If you’re not reviewing expenses monthly (and preparing a comprehensive financial statement), you are very likely letting money leak out of your business. Here are a few examples of where businesses often overspend:
Did you review your policy renewal data for accuracy? When changes have been made in your business (e.g., employee count, number of locations, property requiring coverage, policy limit adjustments, types of coverage needed), it’s vital your insurance agent be made aware. It’s easy to set coverage to autopilot and end up overpaying. Also, you’ll want to make sure you get a few competing quotes during each renewal period to ensure you’re getting the best rates.
Action: Request a copy of your policies and review them against your current business needs. If anything significant has changed, request an adjustment. These can be made mid-policy year. As renewal nears, reach out to additional brokers to request competing quotes.
Paying for subscription-based software, streaming music, Group X programming, or marketing plans that you’re no longer using or not giving you substantial return?
Action: Review your current subscriptions. Are you using them? Are you still under an obligation to pay? If you’re under contract, make a concerted effort to relaunch the initiative or service, so you’re getting some ROI or request the fees for early termination. Sometimes it’s better financially to pay for an early cancellation if you’re getting nothing from the subscription.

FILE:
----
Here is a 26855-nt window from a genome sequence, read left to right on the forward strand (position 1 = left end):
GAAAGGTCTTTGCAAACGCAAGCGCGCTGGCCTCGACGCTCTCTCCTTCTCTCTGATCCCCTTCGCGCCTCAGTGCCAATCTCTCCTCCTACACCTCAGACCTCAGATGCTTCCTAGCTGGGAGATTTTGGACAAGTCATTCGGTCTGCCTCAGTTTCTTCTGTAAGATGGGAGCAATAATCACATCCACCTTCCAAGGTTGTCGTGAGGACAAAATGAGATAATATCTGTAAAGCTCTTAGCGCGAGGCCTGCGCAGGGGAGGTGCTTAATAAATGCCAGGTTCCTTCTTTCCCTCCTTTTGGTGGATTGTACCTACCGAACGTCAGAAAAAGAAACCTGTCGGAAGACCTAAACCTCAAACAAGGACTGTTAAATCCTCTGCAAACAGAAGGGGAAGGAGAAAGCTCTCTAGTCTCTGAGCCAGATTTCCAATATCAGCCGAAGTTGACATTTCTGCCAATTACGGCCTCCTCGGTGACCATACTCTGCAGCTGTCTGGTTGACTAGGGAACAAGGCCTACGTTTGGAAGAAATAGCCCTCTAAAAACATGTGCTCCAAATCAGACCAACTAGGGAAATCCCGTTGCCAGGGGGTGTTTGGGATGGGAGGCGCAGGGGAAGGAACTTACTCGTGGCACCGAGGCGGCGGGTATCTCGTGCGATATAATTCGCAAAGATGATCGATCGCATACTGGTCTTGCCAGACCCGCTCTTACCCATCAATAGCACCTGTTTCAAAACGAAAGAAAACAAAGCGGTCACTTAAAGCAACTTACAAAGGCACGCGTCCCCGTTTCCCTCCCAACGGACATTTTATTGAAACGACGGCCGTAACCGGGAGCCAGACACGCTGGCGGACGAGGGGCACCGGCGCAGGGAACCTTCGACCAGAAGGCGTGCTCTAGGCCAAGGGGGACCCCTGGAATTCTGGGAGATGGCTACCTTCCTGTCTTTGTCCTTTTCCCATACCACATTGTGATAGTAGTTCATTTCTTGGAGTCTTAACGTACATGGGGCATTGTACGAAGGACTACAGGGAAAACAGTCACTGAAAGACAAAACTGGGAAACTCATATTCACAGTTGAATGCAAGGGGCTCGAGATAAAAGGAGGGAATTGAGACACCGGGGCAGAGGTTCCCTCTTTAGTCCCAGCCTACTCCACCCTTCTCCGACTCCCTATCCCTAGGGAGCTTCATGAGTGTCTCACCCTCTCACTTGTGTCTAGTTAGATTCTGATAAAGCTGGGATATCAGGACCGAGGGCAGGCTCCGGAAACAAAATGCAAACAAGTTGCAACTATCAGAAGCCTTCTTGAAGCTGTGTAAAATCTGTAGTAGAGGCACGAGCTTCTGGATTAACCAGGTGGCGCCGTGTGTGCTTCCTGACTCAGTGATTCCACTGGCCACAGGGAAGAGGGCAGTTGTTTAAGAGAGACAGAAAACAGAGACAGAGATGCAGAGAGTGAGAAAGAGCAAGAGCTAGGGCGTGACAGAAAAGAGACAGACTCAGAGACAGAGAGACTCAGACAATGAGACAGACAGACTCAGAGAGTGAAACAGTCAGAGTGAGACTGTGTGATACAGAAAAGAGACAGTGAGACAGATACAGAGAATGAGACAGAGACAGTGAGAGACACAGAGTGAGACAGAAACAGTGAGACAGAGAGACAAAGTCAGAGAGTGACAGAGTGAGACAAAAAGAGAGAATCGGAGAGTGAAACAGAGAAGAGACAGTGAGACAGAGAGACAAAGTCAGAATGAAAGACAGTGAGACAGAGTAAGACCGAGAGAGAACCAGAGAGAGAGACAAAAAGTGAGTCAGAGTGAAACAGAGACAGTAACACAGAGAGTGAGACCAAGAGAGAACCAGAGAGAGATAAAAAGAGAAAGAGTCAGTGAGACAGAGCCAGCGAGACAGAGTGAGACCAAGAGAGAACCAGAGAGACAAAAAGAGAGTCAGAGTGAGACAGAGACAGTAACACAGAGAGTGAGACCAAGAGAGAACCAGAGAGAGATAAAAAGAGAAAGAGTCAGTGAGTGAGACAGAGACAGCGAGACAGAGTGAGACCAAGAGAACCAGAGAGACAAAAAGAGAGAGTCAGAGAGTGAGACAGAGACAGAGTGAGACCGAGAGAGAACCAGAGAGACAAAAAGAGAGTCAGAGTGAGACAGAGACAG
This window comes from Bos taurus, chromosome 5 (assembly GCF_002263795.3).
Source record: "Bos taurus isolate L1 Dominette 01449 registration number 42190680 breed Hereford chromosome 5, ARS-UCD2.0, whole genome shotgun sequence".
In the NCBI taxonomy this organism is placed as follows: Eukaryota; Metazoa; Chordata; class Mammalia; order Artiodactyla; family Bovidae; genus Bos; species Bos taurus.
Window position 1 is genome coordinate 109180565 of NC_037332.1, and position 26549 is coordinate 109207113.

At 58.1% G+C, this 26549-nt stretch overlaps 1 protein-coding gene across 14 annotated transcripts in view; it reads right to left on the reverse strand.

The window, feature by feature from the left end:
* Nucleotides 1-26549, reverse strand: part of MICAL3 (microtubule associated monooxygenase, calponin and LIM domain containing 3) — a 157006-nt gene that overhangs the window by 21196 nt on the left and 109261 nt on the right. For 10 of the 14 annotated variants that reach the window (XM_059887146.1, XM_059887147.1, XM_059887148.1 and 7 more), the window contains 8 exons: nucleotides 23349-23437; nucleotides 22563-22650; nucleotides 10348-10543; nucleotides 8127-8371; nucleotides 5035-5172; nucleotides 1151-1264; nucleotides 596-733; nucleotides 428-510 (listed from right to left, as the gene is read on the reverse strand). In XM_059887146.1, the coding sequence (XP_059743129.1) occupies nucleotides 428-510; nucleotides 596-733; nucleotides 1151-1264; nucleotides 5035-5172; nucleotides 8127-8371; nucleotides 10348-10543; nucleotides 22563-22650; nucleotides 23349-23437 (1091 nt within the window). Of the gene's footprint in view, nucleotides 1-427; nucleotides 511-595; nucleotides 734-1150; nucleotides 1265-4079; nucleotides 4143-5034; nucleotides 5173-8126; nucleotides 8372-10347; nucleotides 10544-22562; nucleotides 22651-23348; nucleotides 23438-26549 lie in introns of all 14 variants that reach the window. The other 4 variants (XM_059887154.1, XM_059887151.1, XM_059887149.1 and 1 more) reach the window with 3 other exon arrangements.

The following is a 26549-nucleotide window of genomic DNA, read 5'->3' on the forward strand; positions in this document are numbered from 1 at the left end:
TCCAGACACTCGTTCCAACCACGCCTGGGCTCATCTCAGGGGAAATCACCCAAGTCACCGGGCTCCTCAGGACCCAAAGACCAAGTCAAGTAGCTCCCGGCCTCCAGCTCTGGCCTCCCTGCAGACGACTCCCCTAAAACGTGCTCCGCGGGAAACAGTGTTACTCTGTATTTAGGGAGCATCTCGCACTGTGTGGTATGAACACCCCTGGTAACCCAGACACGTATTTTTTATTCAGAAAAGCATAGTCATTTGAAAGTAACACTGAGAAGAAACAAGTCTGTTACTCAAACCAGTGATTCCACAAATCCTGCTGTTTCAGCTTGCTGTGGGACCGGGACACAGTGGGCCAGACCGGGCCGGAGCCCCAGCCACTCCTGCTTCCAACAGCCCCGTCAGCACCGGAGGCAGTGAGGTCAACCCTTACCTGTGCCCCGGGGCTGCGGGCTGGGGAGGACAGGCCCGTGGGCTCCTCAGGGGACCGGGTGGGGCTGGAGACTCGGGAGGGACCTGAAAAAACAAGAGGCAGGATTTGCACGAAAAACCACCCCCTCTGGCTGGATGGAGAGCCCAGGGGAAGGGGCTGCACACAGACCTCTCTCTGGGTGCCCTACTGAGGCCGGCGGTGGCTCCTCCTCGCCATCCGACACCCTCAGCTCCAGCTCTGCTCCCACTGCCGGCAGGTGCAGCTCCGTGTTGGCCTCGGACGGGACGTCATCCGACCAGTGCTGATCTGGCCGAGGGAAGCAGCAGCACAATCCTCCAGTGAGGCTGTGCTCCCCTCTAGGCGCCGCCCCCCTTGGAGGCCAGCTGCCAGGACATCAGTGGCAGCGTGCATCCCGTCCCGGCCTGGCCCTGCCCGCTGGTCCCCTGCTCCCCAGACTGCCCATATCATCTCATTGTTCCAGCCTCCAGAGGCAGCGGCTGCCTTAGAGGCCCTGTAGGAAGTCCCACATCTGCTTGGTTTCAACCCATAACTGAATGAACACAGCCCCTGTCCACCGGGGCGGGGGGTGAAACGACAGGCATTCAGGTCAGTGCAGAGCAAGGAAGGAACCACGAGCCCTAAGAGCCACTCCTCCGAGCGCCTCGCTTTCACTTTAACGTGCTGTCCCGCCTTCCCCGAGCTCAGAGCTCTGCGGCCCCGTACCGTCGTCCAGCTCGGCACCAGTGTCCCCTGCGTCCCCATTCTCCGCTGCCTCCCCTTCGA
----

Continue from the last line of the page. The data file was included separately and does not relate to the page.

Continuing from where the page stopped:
Is that commission structure you put in place yielding the sales you need? Is your monthly bonus in line with how much you should be averaging for new member spend? Are your training packages priced appropriately to account for the session rates you’re paying trainers? What about your salaries? Are you top-heavy? Payroll is by far the most common area for overspending, and it can cripple a business.
Action: Review all pay plans currently in place for your business. Compare the spends in each category (sales, PT, management) to industry standards. Analysis should be done as a percentage of revenue and in the area of sales, the cost of acquisition per new member and reviewed monthly. Carefully think through any adjustments. You don’t want to roll out new structures frequently as this creates employee confusion and dissonance.
The main takeaway here is to keep your eye on the ball, your monthly financials. If you don’t have a clean set of books or a clear process for review, it’s likely you’re wasting money. Take the extra time to ensure the money you work so hard to bring in the front door isn’t sneaking out the back.